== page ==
Tadawul index slips 0.8%
Tadawul index slips 0.8%
Petrochemical maker Yansab sank 1.7 percent after it reported a 54 percent year-on-year plunge in second-quarter net profit, despite an increase in some prices. It cited a temporary shutdown of some facilities for maintenance and higher feedstock prices.
Chemanol rose 1.1 percent after saying it had received $10 million from a bank guarantee after one of its marketers failed to meet contract obligations. The marketer intends to seek arbitration, Chemanol said.
Dubai’s stock index rose above technical resistance on Monday, suggesting a long period of underperformance compared with the region and other emerging markets might be ending.
The Dubai index gained 0.8 percent to 3,602 points, eclipsing its April peak of 3,573 points. The next, strong resistance is at 3,737-9 points, the January and February peaks.
Islamic Arab Insurance, the market’s most active stock, climbed 3.4 percent in unusually heavy trade, accounting for about a quarter of all volume. It has been trading near record lows and, with a price below half a dirham, is easily moved by short-term speculators.
DAMAC Properties, which has been surging to record highs in the past week, added a further 3.8 percent.
Abu Dhabi’s index was also strong, climbing 1.1 percent as the biggest bank, First Abu Dhabi Bank, which is due to report earnings in coming weeks, surged 2.8 percent.
Sharjah Islamic Bank, which had just reported a 6.4 percent year-on-year rise in second-quarter net profit attributable to shareholders, jumped 2.9 percent. But Union National Bank, which had been rising since it reported strong quarterly earnings last week, fell back 1.9 percent.
Qatar’s index rose 1 percent as drilling rig provider Gulf International Services, the most heavily traded stock, gained 2.5 percent. It has been in an uptrend from near multi-year lows since Qatar outlined plans to boost its gas production a couple of weeks ago.
Egypt’s blue-chip index also rose 1 percent on the back of a few low-priced stocks such as real estate firm Porto group, which surged 7.9 percent.
Saudi Arabia has lion’s share of regional philanthropy
- Kingdom is home to three quarters of region's foundations
- Combined asets of global foundations is $1.5 trillion
Nearly three quarters of philanthropic foundations in the Middle East are concentrated in Saudi Arabia, according to a new report.
The study, conducted by researchers at Harvard Kennedy School’s Hauser Institute with funding from Swiss bank UBS, also found that resources were highly concentrated in certain areas with education the most popular area for investment globally.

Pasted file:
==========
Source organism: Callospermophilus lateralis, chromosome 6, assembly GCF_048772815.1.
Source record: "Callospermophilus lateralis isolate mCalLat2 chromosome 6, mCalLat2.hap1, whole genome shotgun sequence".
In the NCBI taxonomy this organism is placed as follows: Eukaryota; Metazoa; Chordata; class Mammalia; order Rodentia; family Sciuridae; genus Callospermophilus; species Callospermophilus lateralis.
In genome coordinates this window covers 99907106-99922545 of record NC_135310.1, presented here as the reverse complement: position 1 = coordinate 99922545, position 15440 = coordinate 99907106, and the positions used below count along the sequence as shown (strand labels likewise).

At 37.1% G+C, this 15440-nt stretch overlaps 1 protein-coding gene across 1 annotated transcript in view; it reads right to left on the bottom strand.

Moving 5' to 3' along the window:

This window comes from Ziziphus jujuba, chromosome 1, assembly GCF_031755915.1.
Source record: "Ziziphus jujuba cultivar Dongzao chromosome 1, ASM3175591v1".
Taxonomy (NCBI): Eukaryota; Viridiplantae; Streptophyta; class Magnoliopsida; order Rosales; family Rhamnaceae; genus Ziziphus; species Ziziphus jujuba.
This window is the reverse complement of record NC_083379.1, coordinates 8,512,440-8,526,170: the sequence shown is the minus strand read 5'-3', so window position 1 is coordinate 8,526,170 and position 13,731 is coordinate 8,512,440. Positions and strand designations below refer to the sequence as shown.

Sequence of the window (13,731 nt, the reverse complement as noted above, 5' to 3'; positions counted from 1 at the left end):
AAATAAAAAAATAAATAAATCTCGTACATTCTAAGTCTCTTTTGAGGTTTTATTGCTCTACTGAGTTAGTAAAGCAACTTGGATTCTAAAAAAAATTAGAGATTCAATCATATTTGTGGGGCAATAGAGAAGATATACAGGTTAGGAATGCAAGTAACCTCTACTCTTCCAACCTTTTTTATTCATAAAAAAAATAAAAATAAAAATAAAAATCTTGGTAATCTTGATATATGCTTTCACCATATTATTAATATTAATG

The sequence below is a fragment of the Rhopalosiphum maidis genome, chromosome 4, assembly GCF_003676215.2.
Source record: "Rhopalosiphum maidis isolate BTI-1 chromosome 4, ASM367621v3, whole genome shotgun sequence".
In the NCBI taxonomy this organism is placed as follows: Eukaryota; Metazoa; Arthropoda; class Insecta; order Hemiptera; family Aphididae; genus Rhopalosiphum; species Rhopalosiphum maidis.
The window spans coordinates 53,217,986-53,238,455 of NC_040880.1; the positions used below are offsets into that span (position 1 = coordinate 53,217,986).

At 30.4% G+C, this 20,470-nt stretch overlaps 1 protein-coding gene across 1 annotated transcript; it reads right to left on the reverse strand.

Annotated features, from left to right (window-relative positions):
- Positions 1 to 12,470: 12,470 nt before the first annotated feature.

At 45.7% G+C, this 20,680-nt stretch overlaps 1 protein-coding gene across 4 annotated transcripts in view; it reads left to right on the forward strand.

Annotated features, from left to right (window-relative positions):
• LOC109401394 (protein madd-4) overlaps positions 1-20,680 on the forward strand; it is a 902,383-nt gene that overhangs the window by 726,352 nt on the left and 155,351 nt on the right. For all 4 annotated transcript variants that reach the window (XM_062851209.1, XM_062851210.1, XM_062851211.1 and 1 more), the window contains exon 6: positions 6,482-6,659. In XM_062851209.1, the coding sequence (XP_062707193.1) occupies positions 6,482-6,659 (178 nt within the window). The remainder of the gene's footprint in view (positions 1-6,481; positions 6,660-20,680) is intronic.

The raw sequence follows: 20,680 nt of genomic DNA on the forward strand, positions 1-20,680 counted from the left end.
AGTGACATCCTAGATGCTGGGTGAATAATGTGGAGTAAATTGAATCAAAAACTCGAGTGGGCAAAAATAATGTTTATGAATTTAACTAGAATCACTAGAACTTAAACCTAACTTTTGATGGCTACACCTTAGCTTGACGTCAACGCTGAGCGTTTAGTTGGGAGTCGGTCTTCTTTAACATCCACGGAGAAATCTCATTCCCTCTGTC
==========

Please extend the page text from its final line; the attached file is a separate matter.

That trend was best illustrated in the Kingdom, where education ranked first among the target areas of local foundations.
While the combined assets of the world’s foundations are estimated at close to $1.5 trillion, half have no paid staff and small budgets of under $1 million. In fact, 90 percent of identified foundations have assets of less than $10 million, according to the Global Philanthropy Report.
Developed over three years with inputs from twenty research teams across nineteen countries and Hong Kong, the report highlights the magnitude of global philanthropic investment.
A rapidly growing number of philanthropists are establishing foundations and institutions to focus, practice, and amplify these investments, said the report.
In recent years, philanthropy has witnessed a major shift. Wealthy individuals, families, and corporations are looking to give more, to give more strategically, and to increase the impact of their social investments.
Organizations such as the Bill and Melinda Gates Foundation have become increasingly high profile — but at the same time, some governments, including India and China, have sought to limit the spread of cross-border philanthropy in certain sectors.
As the world is falling well short of raising the $ 5-7 trillion of annual investment needed to achieve the UN’s Sustainable Development Goals, UBS sees the report findings as a call for philanthropists to work together to scale their impact.
Understanding this need for collaboration, UBS has established a global community where philanthropists can work together to drive sustainable impact.
Established in 2015 and with over 400 members, the Global Philanthropists Community hosted by UBS is the world’s largest private network exclusively for philanthropists and social investors, facilitating collaboration and sharing of best practices.
Josef Stadler, head of ultra high net worth wealth, UBS Global Management, said: “This report takes a much-needed step toward understanding global philanthropy so that, collectively, we might shape a more strategic and collaborative future, with philanthropists leading the way toward solving the great challenges of our time.”
This week Saudi Arabia said it would provide an additional $100 million of humanitarian aid in Syria, through the King Salman Humanitarian Aid and Relief Center.
The UAE also this week said it had contributed $192 million to a housing project in Afghanistan through the Abu Dhabi Fund for Development.